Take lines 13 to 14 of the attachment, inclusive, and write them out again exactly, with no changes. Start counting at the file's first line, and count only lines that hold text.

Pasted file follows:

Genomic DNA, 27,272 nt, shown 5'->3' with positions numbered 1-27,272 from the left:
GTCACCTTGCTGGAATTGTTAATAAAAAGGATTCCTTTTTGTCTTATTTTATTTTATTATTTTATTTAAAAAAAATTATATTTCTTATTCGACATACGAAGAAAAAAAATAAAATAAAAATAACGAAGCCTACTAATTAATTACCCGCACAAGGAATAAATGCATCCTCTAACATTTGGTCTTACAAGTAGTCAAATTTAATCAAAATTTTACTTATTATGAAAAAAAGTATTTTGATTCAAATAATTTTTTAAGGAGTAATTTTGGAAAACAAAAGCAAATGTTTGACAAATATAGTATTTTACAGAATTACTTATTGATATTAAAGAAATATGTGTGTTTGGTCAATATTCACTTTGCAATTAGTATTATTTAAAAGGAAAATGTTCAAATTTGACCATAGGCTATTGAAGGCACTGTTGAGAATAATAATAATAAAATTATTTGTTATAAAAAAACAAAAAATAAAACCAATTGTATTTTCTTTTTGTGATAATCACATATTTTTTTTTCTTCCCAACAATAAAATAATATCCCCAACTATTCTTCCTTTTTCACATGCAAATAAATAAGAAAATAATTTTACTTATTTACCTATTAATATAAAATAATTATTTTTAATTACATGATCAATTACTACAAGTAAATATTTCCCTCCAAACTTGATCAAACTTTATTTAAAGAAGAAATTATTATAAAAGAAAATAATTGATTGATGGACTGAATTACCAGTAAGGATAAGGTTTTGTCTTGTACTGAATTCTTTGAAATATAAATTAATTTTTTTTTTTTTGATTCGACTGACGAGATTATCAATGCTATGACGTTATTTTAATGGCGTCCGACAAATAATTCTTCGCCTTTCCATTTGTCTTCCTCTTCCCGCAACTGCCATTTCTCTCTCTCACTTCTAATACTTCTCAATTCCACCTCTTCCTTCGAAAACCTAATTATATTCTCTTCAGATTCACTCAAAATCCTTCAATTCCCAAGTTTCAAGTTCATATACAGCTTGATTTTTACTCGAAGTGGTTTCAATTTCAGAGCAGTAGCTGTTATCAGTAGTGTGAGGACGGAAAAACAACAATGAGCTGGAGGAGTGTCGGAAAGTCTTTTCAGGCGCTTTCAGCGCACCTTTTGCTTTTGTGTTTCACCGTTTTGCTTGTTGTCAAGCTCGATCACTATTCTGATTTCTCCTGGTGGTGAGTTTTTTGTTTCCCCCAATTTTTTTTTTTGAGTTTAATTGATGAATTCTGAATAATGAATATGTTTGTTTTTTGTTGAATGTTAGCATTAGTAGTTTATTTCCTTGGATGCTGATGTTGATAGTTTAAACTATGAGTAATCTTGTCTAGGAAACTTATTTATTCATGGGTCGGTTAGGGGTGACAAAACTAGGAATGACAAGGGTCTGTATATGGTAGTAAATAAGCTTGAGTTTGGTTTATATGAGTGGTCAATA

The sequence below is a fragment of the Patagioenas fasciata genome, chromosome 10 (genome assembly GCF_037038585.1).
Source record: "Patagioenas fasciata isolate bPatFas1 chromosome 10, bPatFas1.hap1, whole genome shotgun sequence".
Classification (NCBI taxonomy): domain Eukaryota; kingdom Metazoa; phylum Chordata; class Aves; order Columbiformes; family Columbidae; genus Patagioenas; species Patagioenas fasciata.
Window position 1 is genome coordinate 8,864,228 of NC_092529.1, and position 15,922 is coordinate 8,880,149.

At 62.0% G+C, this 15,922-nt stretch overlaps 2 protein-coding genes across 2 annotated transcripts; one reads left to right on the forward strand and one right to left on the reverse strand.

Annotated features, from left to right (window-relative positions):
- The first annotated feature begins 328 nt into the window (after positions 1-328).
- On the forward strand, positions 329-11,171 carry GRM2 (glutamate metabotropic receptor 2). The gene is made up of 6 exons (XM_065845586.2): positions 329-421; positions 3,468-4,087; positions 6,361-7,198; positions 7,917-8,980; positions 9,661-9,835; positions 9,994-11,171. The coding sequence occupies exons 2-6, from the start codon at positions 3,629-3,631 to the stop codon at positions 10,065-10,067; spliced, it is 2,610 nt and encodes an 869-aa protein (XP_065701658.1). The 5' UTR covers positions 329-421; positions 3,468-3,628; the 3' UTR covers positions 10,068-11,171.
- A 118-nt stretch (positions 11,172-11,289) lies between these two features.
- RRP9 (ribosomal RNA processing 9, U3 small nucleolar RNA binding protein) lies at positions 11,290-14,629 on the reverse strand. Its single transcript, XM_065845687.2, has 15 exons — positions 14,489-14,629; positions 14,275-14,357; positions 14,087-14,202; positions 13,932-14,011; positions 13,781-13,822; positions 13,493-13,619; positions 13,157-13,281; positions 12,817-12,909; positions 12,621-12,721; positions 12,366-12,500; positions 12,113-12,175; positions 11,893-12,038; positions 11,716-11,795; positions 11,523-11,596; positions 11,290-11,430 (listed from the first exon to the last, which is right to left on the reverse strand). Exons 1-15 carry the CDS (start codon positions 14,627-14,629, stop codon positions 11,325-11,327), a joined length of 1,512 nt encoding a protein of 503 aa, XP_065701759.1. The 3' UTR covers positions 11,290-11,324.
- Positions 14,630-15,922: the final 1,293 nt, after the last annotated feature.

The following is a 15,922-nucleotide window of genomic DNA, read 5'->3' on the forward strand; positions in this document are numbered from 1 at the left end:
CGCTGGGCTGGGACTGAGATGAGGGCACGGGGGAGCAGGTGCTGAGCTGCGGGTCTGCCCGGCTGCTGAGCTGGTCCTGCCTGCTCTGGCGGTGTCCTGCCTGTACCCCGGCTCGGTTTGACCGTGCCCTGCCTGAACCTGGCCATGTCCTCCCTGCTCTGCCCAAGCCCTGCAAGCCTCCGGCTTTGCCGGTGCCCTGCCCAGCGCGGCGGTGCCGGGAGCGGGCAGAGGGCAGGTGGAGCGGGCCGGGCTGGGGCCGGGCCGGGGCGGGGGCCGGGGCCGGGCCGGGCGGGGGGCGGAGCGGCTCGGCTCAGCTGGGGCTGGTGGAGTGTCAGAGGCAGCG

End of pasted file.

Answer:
- Positions 14,630-15,922: the final 1,293 nt, after the last annotated feature.

The following is a 15,922-nucleotide window of genomic DNA, read 5'->3' on the forward strand; positions in this document are numbered from 1 at the left end: